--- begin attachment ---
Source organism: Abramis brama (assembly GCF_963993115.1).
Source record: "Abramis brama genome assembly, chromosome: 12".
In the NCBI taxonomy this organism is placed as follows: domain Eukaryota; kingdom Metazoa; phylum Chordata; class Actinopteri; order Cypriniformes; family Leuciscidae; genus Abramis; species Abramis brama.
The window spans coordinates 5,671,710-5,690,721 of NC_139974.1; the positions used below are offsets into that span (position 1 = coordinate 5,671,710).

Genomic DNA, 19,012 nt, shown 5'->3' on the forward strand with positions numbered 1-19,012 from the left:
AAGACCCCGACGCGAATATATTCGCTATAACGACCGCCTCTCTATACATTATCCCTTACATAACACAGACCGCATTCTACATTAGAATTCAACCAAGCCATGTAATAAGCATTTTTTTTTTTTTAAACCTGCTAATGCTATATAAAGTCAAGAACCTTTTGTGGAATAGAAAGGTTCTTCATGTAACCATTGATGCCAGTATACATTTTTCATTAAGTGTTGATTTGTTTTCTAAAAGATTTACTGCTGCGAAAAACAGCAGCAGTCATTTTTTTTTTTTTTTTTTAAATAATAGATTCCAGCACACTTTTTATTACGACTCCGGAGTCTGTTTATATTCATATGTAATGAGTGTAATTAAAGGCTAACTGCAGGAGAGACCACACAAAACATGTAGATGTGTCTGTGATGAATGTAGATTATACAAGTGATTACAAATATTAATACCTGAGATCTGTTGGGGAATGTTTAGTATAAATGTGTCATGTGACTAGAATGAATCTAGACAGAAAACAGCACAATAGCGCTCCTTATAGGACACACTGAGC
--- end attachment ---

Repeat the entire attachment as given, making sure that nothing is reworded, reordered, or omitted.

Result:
Source organism: Abramis brama (assembly GCF_963993115.1).
Source record: "Abramis brama genome assembly, chromosome: 12".
In the NCBI taxonomy this organism is placed as follows: domain Eukaryota; kingdom Metazoa; phylum Chordata; class Actinopteri; order Cypriniformes; family Leuciscidae; genus Abramis; species Abramis brama.
The window spans coordinates 5,671,710-5,690,721 of NC_139974.1; the positions used below are offsets into that span (position 1 = coordinate 5,671,710).

Genomic DNA, 19,012 nt, shown 5'->3' on the forward strand with positions numbered 1-19,012 from the left:
AAGACCCCGACGCGAATATATTCGCTATAACGACCGCCTCTCTATACATTATCCCTTACATAACACAGACCGCATTCTACATTAGAATTCAACCAAGCCATGTAATAAGCATTTTTTTTTTTTTAAACCTGCTAATGCTATATAAAGTCAAGAACCTTTTGTGGAATAGAAAGGTTCTTCATGTAACCATTGATGCCAGTATACATTTTTCATTAAGTGTTGATTTGTTTTCTAAAAGATTTACTGCTGCGAAAAACAGCAGCAGTCATTTTTTTTTTTTTTTTTTAAATAATAGATTCCAGCACACTTTTTATTACGACTCCGGAGTCTGTTTATATTCATATGTAATGAGTGTAATTAAAGGCTAACTGCAGGAGAGACCACACAAAACATGTAGATGTGTCTGTGATGAATGTAGATTATACAAGTGATTACAAATATTAATACCTGAGATCTGTTGGGGAATGTTTAGTATAAATGTGTCATGTGACTAGAATGAATCTAGACAGAAAACAGCACAATAGCGCTCCTTATAGGACACACTGAGC